Tuscaloosa Shale Looks Promising

 | Dec 04, 2013 | 5:00 PM EST  | Comments
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If you've never heard of the Tuscaloosa Marine Shale, nobody would hold it against you. The Bakken and Eagle Ford seem to get all the attention. While a number of other shale areas have disappointed thus far -- for example, the Monterrey and Utica --  the Tuscaloosa seems to be one of the most promising of the new shale plays. Part of the same underlying rock formation in the Eagle Ford, the Tuscaloosa Shale in central Louisiana has yielded wells which are comparable to the Bakken in both reserves and production, and nearly all production from the Tuscaloosa has been black oil.

The No. 1 operator in this shale is easily Goodrich Petroleum (GDP). While Goodrich is the biggest player in this shale, its market cap is only $850 million. Like many shale oil names, Goodrich stock has been hit hard over the last few months due to concerns about dropping oil prices. But as we will see, the economics of this shale will make sense even at $80 or $75 West Texas Intermediate (WTI).

Shale Economics

It is difficult to get a good sample of well economics in the Tuscaloosa at this time because there are relatively few wells in operation. A good example of an "average" well in this shale might be Encana's Anderson 17H-3 well. After 15 months of operation, 17H-3 has produced 140,000 barrels of oil, right along the trajectory of the average Bakken well. After 24 months, that production could be as high as 170,000 barrels.

According to a study by Keybanc in March, core Bakken wells require $68 oil in order to have a 20% internal rate of return before taxes. The Tuscaloosa will likely require somewhat higher oil prices as the oil here is considerably deeper underground than it is in the Bakken. That being said, the Tuscaloosa should eventually break even somewhere in that same ballpark. WTI would have to drop another $15-$20 before the economics of this new shale comes into question.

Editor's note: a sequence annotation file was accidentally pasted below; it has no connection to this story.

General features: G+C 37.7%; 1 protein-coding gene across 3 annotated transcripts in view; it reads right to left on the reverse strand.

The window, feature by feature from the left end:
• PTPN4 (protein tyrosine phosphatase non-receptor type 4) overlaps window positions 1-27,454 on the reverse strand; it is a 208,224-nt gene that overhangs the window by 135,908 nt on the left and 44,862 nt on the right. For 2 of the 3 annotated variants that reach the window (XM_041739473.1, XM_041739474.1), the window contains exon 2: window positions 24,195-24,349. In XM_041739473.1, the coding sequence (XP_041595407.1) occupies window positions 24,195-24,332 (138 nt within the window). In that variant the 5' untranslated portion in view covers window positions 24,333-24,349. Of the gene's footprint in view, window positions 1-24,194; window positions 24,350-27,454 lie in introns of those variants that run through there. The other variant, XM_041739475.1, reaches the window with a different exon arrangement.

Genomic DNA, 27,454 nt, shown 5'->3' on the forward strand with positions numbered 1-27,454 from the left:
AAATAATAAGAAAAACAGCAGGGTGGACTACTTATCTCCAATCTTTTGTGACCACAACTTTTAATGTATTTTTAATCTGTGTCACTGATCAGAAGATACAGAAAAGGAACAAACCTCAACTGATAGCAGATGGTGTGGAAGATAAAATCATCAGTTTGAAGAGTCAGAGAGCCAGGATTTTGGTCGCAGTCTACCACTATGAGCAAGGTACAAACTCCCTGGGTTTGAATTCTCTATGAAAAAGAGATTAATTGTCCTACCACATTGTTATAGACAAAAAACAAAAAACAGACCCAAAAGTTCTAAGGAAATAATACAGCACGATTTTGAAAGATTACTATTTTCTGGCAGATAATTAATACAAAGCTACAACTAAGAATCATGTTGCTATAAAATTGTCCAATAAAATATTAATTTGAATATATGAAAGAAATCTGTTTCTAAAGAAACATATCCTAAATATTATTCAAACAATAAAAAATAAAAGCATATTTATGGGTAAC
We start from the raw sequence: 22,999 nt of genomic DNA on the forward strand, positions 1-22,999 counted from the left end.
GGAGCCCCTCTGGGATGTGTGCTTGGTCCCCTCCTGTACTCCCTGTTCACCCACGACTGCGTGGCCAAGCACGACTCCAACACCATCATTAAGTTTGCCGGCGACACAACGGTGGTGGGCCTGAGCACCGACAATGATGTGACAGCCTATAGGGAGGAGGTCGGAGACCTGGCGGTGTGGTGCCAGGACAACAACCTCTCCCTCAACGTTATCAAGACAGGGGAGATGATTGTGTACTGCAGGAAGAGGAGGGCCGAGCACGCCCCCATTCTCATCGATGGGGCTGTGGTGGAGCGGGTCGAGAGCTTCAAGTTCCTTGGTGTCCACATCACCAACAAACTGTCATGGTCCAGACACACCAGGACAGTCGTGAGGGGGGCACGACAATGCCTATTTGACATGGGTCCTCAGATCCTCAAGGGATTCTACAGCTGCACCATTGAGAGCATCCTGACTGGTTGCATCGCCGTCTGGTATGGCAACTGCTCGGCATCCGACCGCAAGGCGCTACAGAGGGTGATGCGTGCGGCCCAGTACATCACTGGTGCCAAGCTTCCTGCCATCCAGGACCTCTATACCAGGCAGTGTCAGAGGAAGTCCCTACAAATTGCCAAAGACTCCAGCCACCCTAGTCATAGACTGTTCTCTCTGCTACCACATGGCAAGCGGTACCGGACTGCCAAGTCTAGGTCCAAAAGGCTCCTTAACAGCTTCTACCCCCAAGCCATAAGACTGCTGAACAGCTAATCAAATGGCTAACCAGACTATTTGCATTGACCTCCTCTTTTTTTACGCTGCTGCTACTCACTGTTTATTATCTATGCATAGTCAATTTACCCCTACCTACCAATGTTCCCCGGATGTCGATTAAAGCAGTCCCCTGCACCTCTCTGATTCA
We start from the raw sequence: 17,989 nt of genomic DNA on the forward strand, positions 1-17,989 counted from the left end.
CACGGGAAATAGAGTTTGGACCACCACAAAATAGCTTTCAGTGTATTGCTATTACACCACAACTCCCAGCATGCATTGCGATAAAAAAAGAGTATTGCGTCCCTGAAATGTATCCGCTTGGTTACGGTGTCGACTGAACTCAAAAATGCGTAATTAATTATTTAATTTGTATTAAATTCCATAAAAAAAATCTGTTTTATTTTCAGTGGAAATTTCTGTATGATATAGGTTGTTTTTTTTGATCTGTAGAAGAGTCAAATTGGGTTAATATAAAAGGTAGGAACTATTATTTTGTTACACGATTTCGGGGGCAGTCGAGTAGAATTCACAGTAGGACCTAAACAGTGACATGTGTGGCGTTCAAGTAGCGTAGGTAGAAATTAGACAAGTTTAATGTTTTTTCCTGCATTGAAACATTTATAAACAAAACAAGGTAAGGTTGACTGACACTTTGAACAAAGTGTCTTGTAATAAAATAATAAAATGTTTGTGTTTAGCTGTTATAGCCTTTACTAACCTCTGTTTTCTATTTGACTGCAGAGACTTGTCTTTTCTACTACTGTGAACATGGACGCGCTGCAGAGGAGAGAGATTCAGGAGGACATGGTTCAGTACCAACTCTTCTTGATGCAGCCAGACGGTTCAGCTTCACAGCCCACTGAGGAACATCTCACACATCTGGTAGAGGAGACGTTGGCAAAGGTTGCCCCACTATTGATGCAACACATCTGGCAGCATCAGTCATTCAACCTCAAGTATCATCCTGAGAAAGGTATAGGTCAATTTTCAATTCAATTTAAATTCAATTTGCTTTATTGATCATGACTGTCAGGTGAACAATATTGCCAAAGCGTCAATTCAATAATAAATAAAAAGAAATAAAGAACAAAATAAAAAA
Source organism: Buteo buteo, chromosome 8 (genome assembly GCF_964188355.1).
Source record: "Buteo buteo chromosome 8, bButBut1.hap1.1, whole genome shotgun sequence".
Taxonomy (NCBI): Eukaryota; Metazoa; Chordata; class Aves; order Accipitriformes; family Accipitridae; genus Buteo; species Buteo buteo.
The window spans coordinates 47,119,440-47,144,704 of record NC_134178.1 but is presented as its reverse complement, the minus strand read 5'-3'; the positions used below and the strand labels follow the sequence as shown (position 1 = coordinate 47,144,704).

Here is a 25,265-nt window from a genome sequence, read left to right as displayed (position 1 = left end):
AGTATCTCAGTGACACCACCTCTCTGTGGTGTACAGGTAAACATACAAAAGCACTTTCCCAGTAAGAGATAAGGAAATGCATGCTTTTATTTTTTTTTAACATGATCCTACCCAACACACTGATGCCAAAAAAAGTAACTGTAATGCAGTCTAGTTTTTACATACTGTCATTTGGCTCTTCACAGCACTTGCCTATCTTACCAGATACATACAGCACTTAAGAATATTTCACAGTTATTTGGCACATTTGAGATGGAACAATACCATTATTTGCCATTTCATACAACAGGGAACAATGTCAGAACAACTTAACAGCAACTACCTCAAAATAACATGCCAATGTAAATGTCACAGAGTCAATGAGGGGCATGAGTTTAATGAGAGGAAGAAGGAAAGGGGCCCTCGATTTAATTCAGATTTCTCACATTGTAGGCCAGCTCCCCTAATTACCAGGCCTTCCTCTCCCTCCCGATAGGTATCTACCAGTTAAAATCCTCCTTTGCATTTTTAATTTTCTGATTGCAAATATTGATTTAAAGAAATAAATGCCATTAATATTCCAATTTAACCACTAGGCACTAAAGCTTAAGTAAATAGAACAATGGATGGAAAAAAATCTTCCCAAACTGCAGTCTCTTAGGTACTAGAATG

The biggest hurdle actually comes from well completion costs. This year, it cost Goodrich $13 million to drill and complete a well in the Tuscaloosa. Management is looking to bring that number down to $10 million and make further progress in 2015. When compared to the Eagle Ford's average cost of $8 million per well and the Bakken's average of around $6 million per well, the Tuscaloosa still has a ways to go. I believe that Goodrich and others in this shale will successfully lower well costs as more oil service companies set up shop in Louisiana.

Valuation

Goodrich has plummeted from $28 per share in October to $19.40 today. It now trades at 3.2x book value, down from over 4x just months ago. Such a sudden drop is due to fear that falling WTI could jeopardize development in the shale. That fear is overblown.

The "core" of the Bakken and Eagle Ford would still be quite profitable -- even if WTI dropped another $17 to $80 per barrel. Some of the better producers, such as Continental Resources (CLR) and EOG Resources (EOG), are able to operate profitably at even lower prices. Goodrich could join those two names because of its unrivaled position in an excellent shale play. The Tuscaloosa Shale has a promising future, and its biggest operator just got a lot cheaper.

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